Water scarcity is a long-term imbalance in the demand for water and how much is available. This is calculated by looking at how much water is usually used in an area, compared to how much freshwater (i.e. rainfall minus evapotranspiration) is provided. Even in regions with comparatively a lot of water, water scarcity can occur if demand is high.

A ‘warning threshold’ is set when about 20% of freshwater resources are abstracted, and at 40%, an area is classified as severely water stressed. Analysis by the World Resource Institute showed that in the Thames River Basin, 52% of available resource are abstracted, while it is 35% in the South East. This amount of abstraction is impacting how our ecosystems can function, because enough water needs to remain in rivers and groundwater to allow them to function normally and support the wide range of ecosystems that rely on them. If more water is abstracted, it is unlikely that they will be able to resist this stress. Additionally, this makes an area less resilient to extreme events such as droughts – if a high proportion of water is used already, there is little flexibility for more abstraction.

What is happening to address this?

A key focus is to reduce the amount of water that is wasted by inefficient use and leakage, which makes up 21% of water use nationally.

Personal water consumption in the UK is 141 litres per day, per person on average. This is higher than similar European countries such as Germany, which uses 121 litres per day. Water companies have committed to working with their customers to reduce consumption, and to reach a national target of 110 litres per day on average across the country by 2050. Some water companies have chosen to be more ambitious and have shown success, including Southern Water’s metering programme which has reduced water consumption significantly to 129 litres per person, per day.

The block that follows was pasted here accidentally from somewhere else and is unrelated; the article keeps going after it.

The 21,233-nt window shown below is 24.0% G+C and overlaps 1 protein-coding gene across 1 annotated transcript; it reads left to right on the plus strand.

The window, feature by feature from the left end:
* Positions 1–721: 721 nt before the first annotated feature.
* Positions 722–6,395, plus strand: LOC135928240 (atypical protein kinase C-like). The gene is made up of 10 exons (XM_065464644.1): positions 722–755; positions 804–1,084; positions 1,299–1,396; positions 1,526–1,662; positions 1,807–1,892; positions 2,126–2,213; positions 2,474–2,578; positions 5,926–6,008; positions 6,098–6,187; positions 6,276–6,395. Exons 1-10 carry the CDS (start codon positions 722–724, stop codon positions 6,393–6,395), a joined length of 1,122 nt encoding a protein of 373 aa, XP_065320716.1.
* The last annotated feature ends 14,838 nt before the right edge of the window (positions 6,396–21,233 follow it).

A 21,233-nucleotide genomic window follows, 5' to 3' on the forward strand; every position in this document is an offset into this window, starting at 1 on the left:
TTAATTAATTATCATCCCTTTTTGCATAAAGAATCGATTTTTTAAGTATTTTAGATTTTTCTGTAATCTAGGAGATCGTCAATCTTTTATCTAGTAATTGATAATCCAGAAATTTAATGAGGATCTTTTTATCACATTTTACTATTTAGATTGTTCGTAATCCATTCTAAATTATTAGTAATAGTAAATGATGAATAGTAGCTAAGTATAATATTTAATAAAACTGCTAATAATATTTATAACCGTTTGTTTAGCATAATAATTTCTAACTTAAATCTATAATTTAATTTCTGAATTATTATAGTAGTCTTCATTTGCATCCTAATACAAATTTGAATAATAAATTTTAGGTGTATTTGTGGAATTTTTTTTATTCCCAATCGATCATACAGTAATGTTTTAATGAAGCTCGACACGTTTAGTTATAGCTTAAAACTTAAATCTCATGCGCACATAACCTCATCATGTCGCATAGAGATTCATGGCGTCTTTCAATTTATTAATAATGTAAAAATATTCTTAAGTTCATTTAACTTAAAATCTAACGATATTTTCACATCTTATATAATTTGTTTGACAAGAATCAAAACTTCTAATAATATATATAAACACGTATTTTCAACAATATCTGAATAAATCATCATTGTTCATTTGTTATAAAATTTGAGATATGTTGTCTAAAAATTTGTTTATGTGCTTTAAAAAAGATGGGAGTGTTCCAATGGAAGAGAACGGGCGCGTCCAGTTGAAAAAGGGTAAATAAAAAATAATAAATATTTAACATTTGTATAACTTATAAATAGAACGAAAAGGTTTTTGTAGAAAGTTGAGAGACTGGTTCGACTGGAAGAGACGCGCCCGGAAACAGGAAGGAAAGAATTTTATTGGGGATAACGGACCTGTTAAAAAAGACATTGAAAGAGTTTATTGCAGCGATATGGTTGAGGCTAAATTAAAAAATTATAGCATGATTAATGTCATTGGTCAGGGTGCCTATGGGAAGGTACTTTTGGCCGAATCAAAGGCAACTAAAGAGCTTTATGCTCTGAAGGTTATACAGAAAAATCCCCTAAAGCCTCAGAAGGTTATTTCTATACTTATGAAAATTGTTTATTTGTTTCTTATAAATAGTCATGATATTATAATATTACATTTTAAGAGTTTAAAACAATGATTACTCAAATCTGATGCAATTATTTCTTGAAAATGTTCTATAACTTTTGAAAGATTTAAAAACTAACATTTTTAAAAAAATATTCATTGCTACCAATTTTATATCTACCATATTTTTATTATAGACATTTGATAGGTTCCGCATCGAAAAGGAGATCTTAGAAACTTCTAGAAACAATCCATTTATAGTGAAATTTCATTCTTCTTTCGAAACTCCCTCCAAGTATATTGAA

The Water Retail Market – that allows business customers to choose their supplier based on the best offer, rather than be bound to a specific company because of their location – is meant to increase water efficiency for businesses supplied by water companies. However, this is currently not happening sufficiently, and much more needs to be done to help businesses become more efficient, which will also help them save costs as well as carbon.

On top of this, water companies are looking at investing in more infrastructure to connect areas with unused supplies to those that need them, as well as providing more storage capacity and finding new sources of water. But there is one more asset that it is crucial for them to invest in.

The supply-demand balance of the environment.

Water abstraction needs to take account of the impacts it has on the environment, so ensuring that rivers and wetlands are resilient is a key part of being able to guarantee water supply. In some cases, this simply means only abstracting limited amounts of water. Other times, it can include restoring channels to be more natural and reducing the impact of the additional pressures.

But our ecosystems are not just reliant on water, they are a key factor in its availability in the first place. Headwater wetlands store water and provide flows to small streams, that in turn feed the main rivers from which water is taken, but they have often been drained and lost their function. They can also improve water quality by retaining sediment and nutrients that would otherwise need to be cleaned at treatment plants (and have impact on wildlife on the way). Meandering channels slow the flows down and so provide not only flood benefits, but also a longer availability of the water resource at the abstraction point. Healthy soils and grasslands on chalk allow consistent recharge without the risk of nutrient and pesticide leaching into the groundwater body – a type of pollution that affects most groundwater bodies used for drinking water supply. Converting conifer plantations to chalk grassland can double the volume of water that infiltrates and drains towards the groundwater by reducing the amount held in canopies and taken up by tree roots.

All these elements of our landscape – the natural assets that we rely on – are what we need to protect and invest in to ensure a future that is resilient to the pressures of climate change and the additional need for water. Our water doesn’t just come from our tap. It comes from the streams draining agricultural land, from the grassland covering the South Downs, from the slow-moving clay river winding its way through the Weald – and it’s important that we protect them.

A beautiful area of wet woodland in the headwaters of the Beult.

PROWATER, a European partnership project funded by the European Regional Development Fund, is investigating how ecosystem-based adaptation measures such as soil management and wetland restoration can be used to increase the resilience of our water resources to climate change. You can find out more about the project HERE.